Ricky Gervais hosting Golden GlobesRicky Gervais has a lot going on. How he keeps up with everything is a mystery to us, but we hope he never stops. The funny every-guy is "flattered and excited" about his new gig hosting the Golden Globes, but don't look for any big production numbers. He plans to skip the song-and-dance routines and stick with what works for him -- being himself, putting the focus on the winners, and popping in here and there to keep things rolling along.

We caught up with him this week, and along with the Globes, he talked about his new animated HBO series 'The Ricky Gervais Show,' the novelty of being heard by Inuit fishermen, and why he plans to keep working Steve Carell "until he collapses like an old horse on a farm." Ricky Gervais hosting Golden GlobesRicky Gervais has a lot going on. How he keeps up with everything is a mystery to us, but we hope he never stops. The funny every-guy is "flattered and excited" about his new gig hosting the Golden Globes, but don't look for any big production numbers. He plans to skip the song-and-dance routines and stick with what works for him -- being himself, putting the focus on the winners, and popping in here to provide some predictably witty commentary.

We caught up with the comedian last week, and along with the Globes, he talked about his new animated HBO series 'The Ricky Gervais Show,' the novelty of being heard by Inuit fishermen, and why he plans to keep working Steve Carell "until he collapses like an old horse on a farm."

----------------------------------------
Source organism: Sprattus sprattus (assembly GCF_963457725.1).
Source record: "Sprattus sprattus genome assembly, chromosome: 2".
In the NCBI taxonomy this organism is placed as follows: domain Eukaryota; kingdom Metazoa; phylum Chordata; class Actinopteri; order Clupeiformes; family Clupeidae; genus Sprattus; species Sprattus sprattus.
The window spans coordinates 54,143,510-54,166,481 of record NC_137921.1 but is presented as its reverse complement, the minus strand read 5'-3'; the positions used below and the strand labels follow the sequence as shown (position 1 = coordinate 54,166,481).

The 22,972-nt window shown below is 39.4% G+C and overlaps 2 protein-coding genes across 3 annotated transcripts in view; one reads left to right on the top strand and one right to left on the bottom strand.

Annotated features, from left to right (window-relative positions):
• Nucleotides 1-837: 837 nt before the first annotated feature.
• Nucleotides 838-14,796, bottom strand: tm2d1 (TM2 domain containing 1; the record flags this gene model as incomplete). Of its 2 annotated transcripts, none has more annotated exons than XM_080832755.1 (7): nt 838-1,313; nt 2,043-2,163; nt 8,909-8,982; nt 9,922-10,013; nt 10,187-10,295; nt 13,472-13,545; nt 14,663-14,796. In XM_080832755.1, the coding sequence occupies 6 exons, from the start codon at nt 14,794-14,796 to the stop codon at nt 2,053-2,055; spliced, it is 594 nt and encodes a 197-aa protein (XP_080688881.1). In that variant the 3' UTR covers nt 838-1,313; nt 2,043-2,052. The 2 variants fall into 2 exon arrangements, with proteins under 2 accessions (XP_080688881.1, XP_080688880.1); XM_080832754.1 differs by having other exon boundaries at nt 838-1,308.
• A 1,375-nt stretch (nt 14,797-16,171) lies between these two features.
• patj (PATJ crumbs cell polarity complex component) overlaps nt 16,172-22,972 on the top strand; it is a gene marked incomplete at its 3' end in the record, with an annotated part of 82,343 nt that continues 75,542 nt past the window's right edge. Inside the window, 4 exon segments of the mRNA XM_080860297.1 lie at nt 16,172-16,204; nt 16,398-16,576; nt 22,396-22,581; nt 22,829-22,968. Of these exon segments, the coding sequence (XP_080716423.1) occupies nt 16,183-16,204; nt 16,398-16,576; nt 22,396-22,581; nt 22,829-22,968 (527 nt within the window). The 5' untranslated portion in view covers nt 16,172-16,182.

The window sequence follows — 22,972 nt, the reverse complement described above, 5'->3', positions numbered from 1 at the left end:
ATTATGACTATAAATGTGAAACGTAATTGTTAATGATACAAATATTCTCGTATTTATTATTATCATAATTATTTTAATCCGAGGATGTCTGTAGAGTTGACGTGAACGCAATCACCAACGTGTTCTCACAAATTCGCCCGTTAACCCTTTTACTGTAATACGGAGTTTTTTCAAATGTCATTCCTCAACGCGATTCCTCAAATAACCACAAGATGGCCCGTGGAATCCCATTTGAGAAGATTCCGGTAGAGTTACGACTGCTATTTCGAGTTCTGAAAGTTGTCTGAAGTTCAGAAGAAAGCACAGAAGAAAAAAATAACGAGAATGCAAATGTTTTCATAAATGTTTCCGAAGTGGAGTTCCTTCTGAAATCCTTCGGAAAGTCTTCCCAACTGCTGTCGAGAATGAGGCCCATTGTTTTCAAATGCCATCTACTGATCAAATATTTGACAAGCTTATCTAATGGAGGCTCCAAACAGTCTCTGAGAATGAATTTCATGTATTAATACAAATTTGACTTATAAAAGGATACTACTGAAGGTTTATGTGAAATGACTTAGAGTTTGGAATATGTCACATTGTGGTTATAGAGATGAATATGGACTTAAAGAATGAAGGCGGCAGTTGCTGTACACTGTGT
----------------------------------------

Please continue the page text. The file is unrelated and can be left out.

Congratulations on the Golden Globes gig! What are your plans for the show?
Well, I'm not going to try and become a slick host who's the good old boy of the network; that's certainly not going to happen. I'm going to go out there and hopefully do a little bit of roasting ... A strike for the big fat common man at home.

So, no big production numbers?
No, I'm not going to do any pre-recorded sketches of people, no song-and-dance numbers. I'm not going to stand out there for three hours. I'll pop out when I've got something to say to keep it rolling. I'm going to try and keep it party-like and roll with the punches.

Put the focus on the winners and their big night then.
Right, I don't want it to be my show. It's not. It's the winners' show. It's their big day, particularly if it's a first time winner or someone who the room really wants to win. I don't want to dampen it by showing off and going, 'Look who's hosting!' Because it's no big deal to anyone, I don't think. With that said, you know I will do my best, and I'm not going to hold back. It's going to be very me.